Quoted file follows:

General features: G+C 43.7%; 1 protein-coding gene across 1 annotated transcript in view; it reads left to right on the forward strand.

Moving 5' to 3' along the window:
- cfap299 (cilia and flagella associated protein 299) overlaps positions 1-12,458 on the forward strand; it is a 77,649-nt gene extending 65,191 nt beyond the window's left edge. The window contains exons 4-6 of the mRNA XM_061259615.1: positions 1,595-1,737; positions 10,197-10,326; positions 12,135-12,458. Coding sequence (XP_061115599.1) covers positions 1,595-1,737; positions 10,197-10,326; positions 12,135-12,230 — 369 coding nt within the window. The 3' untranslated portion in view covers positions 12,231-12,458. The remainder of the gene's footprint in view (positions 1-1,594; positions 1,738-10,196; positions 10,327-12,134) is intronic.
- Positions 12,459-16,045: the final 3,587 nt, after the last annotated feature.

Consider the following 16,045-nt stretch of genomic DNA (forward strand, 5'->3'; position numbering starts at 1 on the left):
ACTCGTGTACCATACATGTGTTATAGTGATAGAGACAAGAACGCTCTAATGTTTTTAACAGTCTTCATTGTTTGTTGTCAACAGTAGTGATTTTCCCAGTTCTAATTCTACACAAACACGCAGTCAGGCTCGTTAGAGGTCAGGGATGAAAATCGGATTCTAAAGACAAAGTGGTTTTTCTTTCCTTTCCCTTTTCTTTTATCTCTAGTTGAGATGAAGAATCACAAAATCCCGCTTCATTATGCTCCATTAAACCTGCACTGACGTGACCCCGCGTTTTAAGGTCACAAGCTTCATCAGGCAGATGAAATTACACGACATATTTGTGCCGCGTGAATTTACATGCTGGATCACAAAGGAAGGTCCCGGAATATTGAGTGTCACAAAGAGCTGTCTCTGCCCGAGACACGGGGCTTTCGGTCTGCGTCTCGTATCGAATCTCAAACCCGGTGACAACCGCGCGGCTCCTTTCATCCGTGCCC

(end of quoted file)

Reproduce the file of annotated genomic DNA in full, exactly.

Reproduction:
General features: G+C 43.7%; 1 protein-coding gene across 1 annotated transcript in view; it reads left to right on the forward strand.

Moving 5' to 3' along the window:
- cfap299 (cilia and flagella associated protein 299) overlaps positions 1-12,458 on the forward strand; it is a 77,649-nt gene extending 65,191 nt beyond the window's left edge. The window contains exons 4-6 of the mRNA XM_061259615.1: positions 1,595-1,737; positions 10,197-10,326; positions 12,135-12,458. Coding sequence (XP_061115599.1) covers positions 1,595-1,737; positions 10,197-10,326; positions 12,135-12,230 — 369 coding nt within the window. The 3' untranslated portion in view covers positions 12,231-12,458. The remainder of the gene's footprint in view (positions 1-1,594; positions 1,738-10,196; positions 10,327-12,134) is intronic.
- Positions 12,459-16,045: the final 3,587 nt, after the last annotated feature.

Consider the following 16,045-nt stretch of genomic DNA (forward strand, 5'->3'; position numbering starts at 1 on the left):
ACTCGTGTACCATACATGTGTTATAGTGATAGAGACAAGAACGCTCTAATGTTTTTAACAGTCTTCATTGTTTGTTGTCAACAGTAGTGATTTTCCCAGTTCTAATTCTACACAAACACGCAGTCAGGCTCGTTAGAGGTCAGGGATGAAAATCGGATTCTAAAGACAAAGTGGTTTTTCTTTCCTTTCCCTTTTCTTTTATCTCTAGTTGAGATGAAGAATCACAAAATCCCGCTTCATTATGCTCCATTAAACCTGCACTGACGTGACCCCGCGTTTTAAGGTCACAAGCTTCATCAGGCAGATGAAATTACACGACATATTTGTGCCGCGTGAATTTACATGCTGGATCACAAAGGAAGGTCCCGGAATATTGAGTGTCACAAAGAGCTGTCTCTGCCCGAGACACGGGGCTTTCGGTCTGCGTCTCGTATCGAATCTCAAACCCGGTGACAACCGCGCGGCTCCTTTCATCCGTGCCC